My GERD was in the form of horrible heartburn for many years, then it seemed to be “silent” for a long time. It was actually diagnosed as “Silent Reflux” by my ENT in 2013. He put me on an antacid and said “you’re good”. SOML (Story of my Life) I was not “Good” I ended up on a full on acid blocker (it’s just a more heavy-duty PPI).Then my current GP had this brilliant idea to take me off some of my meds over the summer to see if some more homeopathic approaches might help. My doctor’s practice focuses mostly on “Functional Medicine” which I am actually not opposed to. HOWEVER in this particular situation it was a disaster and was doomed from the start. Needless to say my brief stint with the holistic GI remedies ended when I finally gave into the pain of the firey flaming disaster erupting in my gut. I threw in the towel after only 4-5 weeks of trying. BUT I learned something and so did my doctor so it was worth it.
All of this was made even more frustrating because any of these conditions separately usually cause weight LOSS but coincidentally I also had undiagnosed insulin resistance for many years and couldn’t lose weight with ALL these problems no matter how much I ate or how often threw up or pooped.
Taken from The Mayo Clinic:
Polycystic ovary syndrome (PCOS) is a common endocrine system disorder among women of reproductive age. Women with PCOS may have enlarged ovaries that contain small collections of fluid — called follicles — located in each ovary as seen during an ultrasound exam. Infrequent or prolonged menstrual periods, excess hair growth, acne, and obesity can all occur in women with polycystic ovary syndrome. In adolescents, infrequent or absent menstruation may raise suspicion for the condition. The exact cause of polycystic ovary syndrome is unknown. Early diagnosis and treatment along with weight loss may reduce the risk of long-term complications, such as type 2 diabetes and heart disease.
In August 2015 I was diagnosed with insulin resistance. I had been trying to convince any doctor who would listen that I had something wrong since long before I tried to have kids or even started to gain weight uncontrollably. It wasn’t until October of this year that I had confirmation of my official diagnosis. I have PCOS, I knew this in my heart all along.
You might be thinking….
“PCOS? Why did it take almost 20 years to diagnose that? It is a common and treatable condition.”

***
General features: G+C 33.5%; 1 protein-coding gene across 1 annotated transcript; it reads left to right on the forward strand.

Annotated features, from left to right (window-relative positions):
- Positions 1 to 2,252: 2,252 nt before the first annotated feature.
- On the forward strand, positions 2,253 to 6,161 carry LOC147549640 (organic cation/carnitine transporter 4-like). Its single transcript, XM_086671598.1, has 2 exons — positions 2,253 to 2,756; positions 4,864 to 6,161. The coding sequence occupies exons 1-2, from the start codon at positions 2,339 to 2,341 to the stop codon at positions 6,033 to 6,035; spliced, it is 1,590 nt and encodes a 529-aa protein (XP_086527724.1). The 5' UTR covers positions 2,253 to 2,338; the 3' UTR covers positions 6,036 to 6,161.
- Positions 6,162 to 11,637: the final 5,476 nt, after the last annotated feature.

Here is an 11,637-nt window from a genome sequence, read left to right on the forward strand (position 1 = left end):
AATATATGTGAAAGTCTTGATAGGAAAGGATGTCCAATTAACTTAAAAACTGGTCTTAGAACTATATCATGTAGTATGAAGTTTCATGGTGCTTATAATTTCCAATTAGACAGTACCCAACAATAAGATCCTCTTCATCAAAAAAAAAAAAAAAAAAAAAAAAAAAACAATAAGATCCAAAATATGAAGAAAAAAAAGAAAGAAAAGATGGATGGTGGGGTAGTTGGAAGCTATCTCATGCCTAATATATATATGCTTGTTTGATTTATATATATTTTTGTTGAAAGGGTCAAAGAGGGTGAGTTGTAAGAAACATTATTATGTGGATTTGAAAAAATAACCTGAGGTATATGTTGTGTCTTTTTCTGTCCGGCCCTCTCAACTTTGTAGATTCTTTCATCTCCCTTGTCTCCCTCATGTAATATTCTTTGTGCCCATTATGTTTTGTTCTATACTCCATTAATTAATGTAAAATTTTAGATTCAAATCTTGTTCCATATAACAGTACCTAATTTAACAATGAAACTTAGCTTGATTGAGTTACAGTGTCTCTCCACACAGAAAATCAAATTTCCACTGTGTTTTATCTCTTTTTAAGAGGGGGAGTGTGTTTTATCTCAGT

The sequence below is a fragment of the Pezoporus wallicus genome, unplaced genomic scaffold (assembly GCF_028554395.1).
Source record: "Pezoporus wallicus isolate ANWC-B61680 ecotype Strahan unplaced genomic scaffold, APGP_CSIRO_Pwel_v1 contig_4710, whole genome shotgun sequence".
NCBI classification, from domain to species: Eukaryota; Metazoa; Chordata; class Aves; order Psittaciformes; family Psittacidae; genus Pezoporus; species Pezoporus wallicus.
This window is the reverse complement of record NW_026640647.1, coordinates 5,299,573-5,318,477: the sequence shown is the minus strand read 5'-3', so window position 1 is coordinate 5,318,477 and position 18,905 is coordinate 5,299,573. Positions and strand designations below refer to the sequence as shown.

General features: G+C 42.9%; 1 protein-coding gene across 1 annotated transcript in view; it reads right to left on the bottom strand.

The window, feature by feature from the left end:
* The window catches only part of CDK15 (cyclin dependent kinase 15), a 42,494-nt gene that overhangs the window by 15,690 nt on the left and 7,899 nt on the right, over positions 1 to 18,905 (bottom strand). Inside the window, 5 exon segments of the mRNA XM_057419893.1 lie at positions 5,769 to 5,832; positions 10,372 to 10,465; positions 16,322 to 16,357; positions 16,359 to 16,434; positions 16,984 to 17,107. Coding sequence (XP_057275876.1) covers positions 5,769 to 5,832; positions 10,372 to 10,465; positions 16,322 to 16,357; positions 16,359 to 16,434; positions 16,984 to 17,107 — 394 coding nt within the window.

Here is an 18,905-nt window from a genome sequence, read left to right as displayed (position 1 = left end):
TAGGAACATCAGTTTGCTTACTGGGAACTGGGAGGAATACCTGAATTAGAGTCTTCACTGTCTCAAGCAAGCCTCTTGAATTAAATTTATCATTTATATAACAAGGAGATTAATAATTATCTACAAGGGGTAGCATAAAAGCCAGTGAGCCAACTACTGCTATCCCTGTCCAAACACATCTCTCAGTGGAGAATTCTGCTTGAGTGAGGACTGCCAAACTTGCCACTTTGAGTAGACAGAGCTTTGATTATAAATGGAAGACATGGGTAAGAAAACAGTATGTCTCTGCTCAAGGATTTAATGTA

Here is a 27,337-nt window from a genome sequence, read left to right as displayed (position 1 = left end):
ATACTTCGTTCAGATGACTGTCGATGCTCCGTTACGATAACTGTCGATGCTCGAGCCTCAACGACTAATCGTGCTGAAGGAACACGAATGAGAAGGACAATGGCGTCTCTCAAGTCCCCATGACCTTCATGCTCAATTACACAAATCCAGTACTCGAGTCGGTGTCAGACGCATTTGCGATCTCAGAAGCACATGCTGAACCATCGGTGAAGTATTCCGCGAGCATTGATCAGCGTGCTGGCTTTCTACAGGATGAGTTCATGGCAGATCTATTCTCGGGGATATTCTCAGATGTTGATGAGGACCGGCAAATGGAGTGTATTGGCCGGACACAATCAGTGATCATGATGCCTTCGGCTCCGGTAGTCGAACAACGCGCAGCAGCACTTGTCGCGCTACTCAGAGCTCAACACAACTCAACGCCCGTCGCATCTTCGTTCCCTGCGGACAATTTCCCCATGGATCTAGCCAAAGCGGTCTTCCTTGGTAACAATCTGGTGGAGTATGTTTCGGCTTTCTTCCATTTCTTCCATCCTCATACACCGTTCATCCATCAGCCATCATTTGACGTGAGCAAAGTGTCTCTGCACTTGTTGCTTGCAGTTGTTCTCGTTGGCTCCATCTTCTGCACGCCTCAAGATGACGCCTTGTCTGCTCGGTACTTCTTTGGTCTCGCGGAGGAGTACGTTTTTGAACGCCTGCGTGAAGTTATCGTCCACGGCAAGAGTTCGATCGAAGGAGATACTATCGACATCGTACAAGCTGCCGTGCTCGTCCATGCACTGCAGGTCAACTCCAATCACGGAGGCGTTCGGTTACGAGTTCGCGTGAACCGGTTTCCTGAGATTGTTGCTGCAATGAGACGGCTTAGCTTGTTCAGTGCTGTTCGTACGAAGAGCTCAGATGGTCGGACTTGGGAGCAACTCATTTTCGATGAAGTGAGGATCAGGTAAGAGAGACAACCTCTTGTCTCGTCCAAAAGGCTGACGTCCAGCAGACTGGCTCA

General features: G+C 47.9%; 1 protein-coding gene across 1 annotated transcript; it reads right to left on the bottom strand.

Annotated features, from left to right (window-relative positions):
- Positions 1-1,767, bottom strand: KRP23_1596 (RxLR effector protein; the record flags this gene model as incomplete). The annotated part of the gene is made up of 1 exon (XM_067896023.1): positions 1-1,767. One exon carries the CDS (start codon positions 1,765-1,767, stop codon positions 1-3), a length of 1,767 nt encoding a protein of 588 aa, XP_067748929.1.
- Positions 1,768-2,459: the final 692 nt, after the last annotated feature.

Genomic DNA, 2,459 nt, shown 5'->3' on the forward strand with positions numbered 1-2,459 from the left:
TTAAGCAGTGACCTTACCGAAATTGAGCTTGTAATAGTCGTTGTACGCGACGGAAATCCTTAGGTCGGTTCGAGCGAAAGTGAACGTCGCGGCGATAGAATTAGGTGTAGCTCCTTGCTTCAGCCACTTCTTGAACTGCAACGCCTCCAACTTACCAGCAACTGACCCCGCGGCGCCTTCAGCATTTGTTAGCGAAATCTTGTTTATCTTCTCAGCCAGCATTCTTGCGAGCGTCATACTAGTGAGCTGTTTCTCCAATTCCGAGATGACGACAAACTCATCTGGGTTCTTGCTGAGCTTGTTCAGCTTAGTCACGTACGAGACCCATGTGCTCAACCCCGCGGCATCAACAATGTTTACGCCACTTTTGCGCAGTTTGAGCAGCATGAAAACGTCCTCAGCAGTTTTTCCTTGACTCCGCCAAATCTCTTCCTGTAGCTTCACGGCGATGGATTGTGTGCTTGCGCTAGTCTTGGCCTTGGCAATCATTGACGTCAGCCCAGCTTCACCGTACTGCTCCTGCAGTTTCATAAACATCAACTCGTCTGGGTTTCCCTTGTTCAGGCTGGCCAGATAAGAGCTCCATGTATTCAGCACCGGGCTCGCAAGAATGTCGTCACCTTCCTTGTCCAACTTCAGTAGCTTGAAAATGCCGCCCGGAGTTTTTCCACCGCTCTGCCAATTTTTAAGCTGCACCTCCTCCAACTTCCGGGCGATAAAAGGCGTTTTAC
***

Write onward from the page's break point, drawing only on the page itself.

Well let me tell you. Unlike most people who get an easy diagnosis I had to go through a long drawn out almost 2 decade long argument with the medical professionals I trusted to help me. You see I had no “proof” I had PCOS and my labs were “Normal”. This is a very long story that is continuing to unfold and I don’t want to get too far into it today. I am getting sleeping. Long story short. I was diagnosed with insulin resistance based on my symptoms, appearance, and “normal” insulin result. It was an 11. Normal range for insulin is 3-14. My doctor said it should have been no where close to even a 7 if I was fasting (which I was). So I started Metformin. The weightloss came fast and it came in spades. Vindication was finally mine. Finally I could prove that my diet, exercise level and everything else didn’t play a role in my weight. There was literally nothing I could do to get it off until I had this diagnosis.
I am happy to be heading down a new road every single day. You see, if I didn’t go through all these things I wouldn’t be who I am today. I love myself and I love who I am today because of my experiences. I don’t see value in being angry and bitter and thinking about this as something that “happened to me”. I prefer to look at this as the hand I was dealt and it’s how I choose to LIVE that shows my strength & true character.
I choose to share these experiences. My hope is to reach someone who feels alone and ignored by the medical community or anyone else and to inspire them to not give up on themselves. You are worth the fight.
I am not even close to finished with laundry list of medical and mental health shenanigans but it is almost 1am and I need to go to bed. I will try to get another blog post in next week. Who knows when THIS topic will continue but one thing is for sure…..it will.